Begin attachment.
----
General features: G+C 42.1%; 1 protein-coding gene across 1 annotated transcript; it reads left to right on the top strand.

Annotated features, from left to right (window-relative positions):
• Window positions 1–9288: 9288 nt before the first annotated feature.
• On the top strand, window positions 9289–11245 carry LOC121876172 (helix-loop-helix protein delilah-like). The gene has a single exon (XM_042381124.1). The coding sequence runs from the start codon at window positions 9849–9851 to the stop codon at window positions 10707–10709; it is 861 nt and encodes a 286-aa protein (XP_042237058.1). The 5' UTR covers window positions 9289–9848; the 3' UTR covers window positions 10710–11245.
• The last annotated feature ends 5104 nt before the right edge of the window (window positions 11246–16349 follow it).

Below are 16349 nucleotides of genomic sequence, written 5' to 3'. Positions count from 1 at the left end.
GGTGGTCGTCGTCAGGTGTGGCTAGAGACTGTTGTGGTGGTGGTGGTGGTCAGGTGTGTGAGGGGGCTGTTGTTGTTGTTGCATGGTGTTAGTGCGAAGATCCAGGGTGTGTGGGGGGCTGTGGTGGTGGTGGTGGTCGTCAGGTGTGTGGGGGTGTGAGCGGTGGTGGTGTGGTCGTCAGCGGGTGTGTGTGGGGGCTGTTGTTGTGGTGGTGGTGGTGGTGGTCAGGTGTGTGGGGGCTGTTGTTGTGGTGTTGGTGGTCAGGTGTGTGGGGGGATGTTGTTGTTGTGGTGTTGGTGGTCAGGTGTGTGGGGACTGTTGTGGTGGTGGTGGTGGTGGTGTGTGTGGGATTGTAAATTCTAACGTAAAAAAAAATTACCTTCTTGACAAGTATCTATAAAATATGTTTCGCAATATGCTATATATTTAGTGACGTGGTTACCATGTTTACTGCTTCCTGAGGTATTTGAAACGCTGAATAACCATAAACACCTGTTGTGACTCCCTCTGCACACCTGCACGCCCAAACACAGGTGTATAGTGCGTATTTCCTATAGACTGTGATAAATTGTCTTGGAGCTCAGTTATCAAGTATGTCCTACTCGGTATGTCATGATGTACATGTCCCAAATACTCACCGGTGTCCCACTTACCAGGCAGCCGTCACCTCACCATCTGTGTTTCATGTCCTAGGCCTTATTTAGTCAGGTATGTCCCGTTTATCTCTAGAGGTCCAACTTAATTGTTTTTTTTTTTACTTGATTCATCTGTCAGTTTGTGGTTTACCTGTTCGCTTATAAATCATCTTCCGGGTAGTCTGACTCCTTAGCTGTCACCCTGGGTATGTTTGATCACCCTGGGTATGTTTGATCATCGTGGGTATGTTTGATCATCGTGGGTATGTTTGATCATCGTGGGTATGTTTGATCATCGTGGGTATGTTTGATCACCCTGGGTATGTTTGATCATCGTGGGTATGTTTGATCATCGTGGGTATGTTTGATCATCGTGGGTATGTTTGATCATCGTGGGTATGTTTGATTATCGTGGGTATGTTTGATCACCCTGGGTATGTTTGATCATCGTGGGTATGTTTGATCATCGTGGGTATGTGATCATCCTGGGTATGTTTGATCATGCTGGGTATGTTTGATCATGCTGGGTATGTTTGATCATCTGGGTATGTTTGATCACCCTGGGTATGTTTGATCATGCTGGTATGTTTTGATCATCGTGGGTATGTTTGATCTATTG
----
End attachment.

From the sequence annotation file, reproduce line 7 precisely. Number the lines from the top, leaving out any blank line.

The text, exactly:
GGTGGTCGTCGTCAGGTGTGGCTAGAGACTGTTGTGGTGGTGGTGGTGGTCAGGTGTGTGAGGGGGCTGTTGTTGTTGTTGCATGGTGTTAGTGCGAAGATCCAGGGTGTGTGGGGGGCTGTGGTGGTGGTGGTGGTCGTCAGGTGTGTGGGGGTGTGAGCGGTGGTGGTGTGGTCGTCAGCGGGTGTGTGTGGGGGCTGTTGTTGTGGTGGTGGTGGTGGTGGTCAGGTGTGTGGGGGCTGTTGTTGTGGTGTTGGTGGTCAGGTGTGTGGGGGGATGTTGTTGTTGTGGTGTTGGTGGTCAGGTGTGTGGGGACTGTTGTGGTGGTGGTGGTGGTGGTGTGTGTGGGATTGTAAATTCTAACGTAAAAAAAAATTACCTTCTTGACAAGTATCTATAAAATATGTTTCGCAATATGCTATATATTTAGTGACGTGGTTACCATGTTTACTGCTTCCTGAGGTATTTGAAACGCTGAATAACCATAAACACCTGTTGTGACTCCCTCTGCACACCTGCACGCCCAAACACAGGTGTATAGTGCGTATTTCCTATAGACTGTGATAAATTGTCTTGGAGCTCAGTTATCAAGTATGTCCTACTCGGTATGTCATGATGTACATGTCCCAAATACTCACCGGTGTCCCACTTACCAGGCAGCCGTCACCTCACCATCTGTGTTTCATGTCCTAGGCCTTATTTAGTCAGGTATGTCCCGTTTATCTCTAGAGGTCCAACTTAATTGTTTTTTTTTTTACTTGATTCATCTGTCAGTTTGTGGTTTACCTGTTCGCTTATAAATCATCTTCCGGGTAGTCTGACTCCTTAGCTGTCACCCTGGGTATGTTTGATCACCCTGGGTATGTTTGATCATCGTGGGTATGTTTGATCATCGTGGGTATGTTTGATCATCGTGGGTATGTTTGATCATCGTGGGTATGTTTGATCACCCTGGGTATGTTTGATCATCGTGGGTATGTTTGATCATCGTGGGTATGTTTGATCATCGTGGGTATGTTTGATCATCGTGGGTATGTTTGATTATCGTGGGTATGTTTGATCACCCTGGGTATGTTTGATCATCGTGGGTATGTTTGATCATCGTGGGTATGTGATCATCCTGGGTATGTTTGATCATGCTGGGTATGTTTGATCATGCTGGGTATGTTTGATCATCTGGGTATGTTTGATCACCCTGGGTATGTTTGATCATGCTGGTATGTTTTGATCATCGTGGGTATGTTTGATCTATTG